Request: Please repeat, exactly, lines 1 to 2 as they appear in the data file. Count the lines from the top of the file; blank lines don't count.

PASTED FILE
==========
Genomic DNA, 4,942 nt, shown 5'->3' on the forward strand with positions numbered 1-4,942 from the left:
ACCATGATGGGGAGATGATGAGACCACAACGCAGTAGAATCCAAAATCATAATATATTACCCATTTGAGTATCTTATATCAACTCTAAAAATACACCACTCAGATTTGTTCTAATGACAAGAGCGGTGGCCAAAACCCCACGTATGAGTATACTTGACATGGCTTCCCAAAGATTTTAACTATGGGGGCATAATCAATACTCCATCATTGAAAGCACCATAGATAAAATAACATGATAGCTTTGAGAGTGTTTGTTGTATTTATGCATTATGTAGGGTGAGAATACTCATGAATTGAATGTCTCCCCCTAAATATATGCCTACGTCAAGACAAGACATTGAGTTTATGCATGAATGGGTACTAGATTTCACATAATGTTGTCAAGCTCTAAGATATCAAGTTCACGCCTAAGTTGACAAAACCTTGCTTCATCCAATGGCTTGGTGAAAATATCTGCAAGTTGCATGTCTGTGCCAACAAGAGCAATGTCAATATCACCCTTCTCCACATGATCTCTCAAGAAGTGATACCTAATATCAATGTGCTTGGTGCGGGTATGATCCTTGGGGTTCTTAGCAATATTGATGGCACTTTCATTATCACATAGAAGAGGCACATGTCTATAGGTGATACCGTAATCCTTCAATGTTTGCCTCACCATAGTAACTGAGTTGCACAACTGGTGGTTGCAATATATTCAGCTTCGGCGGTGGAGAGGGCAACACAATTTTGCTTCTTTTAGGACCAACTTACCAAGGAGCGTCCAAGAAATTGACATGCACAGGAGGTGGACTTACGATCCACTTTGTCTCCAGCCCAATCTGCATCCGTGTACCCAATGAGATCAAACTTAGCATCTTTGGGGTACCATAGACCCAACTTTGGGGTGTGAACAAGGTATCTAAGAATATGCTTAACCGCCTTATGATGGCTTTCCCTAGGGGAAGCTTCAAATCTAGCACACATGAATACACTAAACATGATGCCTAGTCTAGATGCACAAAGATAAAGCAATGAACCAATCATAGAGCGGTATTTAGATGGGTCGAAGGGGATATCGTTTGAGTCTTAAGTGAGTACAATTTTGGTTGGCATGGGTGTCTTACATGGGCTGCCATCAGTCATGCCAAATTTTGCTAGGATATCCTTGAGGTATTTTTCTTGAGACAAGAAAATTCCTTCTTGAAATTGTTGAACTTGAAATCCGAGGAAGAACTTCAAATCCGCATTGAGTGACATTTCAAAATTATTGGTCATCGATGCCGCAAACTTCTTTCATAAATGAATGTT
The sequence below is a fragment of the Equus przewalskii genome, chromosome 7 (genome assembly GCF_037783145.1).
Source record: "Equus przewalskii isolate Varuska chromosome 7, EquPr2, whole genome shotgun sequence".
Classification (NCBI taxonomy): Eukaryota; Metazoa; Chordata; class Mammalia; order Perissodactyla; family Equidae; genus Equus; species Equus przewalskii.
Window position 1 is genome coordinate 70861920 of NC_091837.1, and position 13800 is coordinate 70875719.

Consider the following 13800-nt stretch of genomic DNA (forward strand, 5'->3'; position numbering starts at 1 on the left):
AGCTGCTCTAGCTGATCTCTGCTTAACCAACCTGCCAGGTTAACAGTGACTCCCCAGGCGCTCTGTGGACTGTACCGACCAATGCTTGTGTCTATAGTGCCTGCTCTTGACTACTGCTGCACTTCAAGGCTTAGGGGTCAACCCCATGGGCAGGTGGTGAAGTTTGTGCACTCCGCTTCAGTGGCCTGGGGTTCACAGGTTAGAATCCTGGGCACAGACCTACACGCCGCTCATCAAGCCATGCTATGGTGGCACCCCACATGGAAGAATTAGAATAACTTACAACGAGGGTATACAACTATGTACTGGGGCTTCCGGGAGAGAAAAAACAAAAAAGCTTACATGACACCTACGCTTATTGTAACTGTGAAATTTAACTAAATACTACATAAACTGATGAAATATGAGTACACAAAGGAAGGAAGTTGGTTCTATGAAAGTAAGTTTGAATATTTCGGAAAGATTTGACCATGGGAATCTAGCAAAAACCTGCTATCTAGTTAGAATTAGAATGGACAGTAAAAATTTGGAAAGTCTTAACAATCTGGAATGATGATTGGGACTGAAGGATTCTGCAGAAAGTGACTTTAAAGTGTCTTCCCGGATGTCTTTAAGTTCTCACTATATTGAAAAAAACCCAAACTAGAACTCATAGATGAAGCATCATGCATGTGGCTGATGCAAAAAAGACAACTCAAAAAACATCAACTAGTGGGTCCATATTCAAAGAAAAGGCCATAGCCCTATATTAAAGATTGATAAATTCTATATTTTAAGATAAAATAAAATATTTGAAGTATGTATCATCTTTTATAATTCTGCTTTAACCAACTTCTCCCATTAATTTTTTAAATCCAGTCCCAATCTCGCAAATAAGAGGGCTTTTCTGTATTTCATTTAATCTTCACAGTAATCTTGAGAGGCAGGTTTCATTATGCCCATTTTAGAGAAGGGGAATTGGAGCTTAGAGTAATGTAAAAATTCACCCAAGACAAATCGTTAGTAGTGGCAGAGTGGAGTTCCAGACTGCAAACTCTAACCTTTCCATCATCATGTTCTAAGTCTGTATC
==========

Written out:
Genomic DNA, 4,942 nt, shown 5'->3' on the forward strand with positions numbered 1-4,942 from the left:
ACCATGATGGGGAGATGATGAGACCACAACGCAGTAGAATCCAAAATCATAATATATTACCCATTTGAGTATCTTATATCAACTCTAAAAATACACCACTCAGATTTGTTCTAATGACAAGAGCGGTGGCCAAAACCCCACGTATGAGTATACTTGACATGGCTTCCCAAAGATTTTAACTATGGGGGCATAATCAATACTCCATCATTGAAAGCACCATAGATAAAATAACATGATAGCTTTGAGAGTGTTTGTTGTATTTATGCATTATGTAGGGTGAGAATACTCATGAATTGAATGTCTCCCCCTAAATATATGCCTACGTCAAGACAAGACATTGAGTTTATGCATGAATGGGTACTAGATTTCACATAATGTTGTCAAGCTCTAAGATATCAAGTTCACGCCTAAGTTGACAAAACCTTGCTTCATCCAATGGCTTGGTGAAAATATCTGCAAGTTGCATGTCTGTGCCAACAAGAGCAATGTCAATATCACCCTTCTCCACATGATCTCTCAAGAAGTGATACCTAATATCAATGTGCTTGGTGCGGGTATGATCCTTGGGGTTCTTAGCAATATTGATGGCACTTTCATTATCACATAGAAGAGGCACATGTCTATAGGTGATACCGTAATCCTTCAATGTTTGCCTCACCATAGTAACTGAGTTGCACAACTGGTGGTTGCAATATATTCAGCTTCGGCGGTGGAGAGGGCAACACAATTTTGCTTCTTTTAGGACCAACTTACCAAGGAGCGTCCAAGAAATTGACATGCACAGGAGGTGGACTTACGATCCACTTTGTCTCCAGCCCAATCTGCATCCGTGTACCCAATGAGATCAAACTTAGCATCTTTGGGGTACCATAGACCCAACTTTGGGGTGTGAACAAGGTATCTAAGAATATGCTTAACCGCCTTATGATGGCTTTCCCTAGGGGAAGCTTCAAATCTAGCACACATGAATACACTAAACATGATGCCTAGTCTAGATGCACAAAGATAAAGCAATGAACCAATCATAGAGCGGTATTTAGATGGGTCGAAGGGGATATCGTTTGAGTCTTAAGTGAGTACAATTTTGGTTGGCATGGGTGTCTTACATGGGCTGCCATCAGTCATGCCAAATTTTGCTAGGATATCCTTGAGGTATTTTTCTTGAGACAAGAAAATTCCTTCTTGAAATTGTTGAACTTGAAATCCGAGGAAGAACTTCAAATCCGCATTGAGTGACATTTCAAAATTATTGGTCATCGATGCCGCAAACTTCTTTCATAAATGAATGTT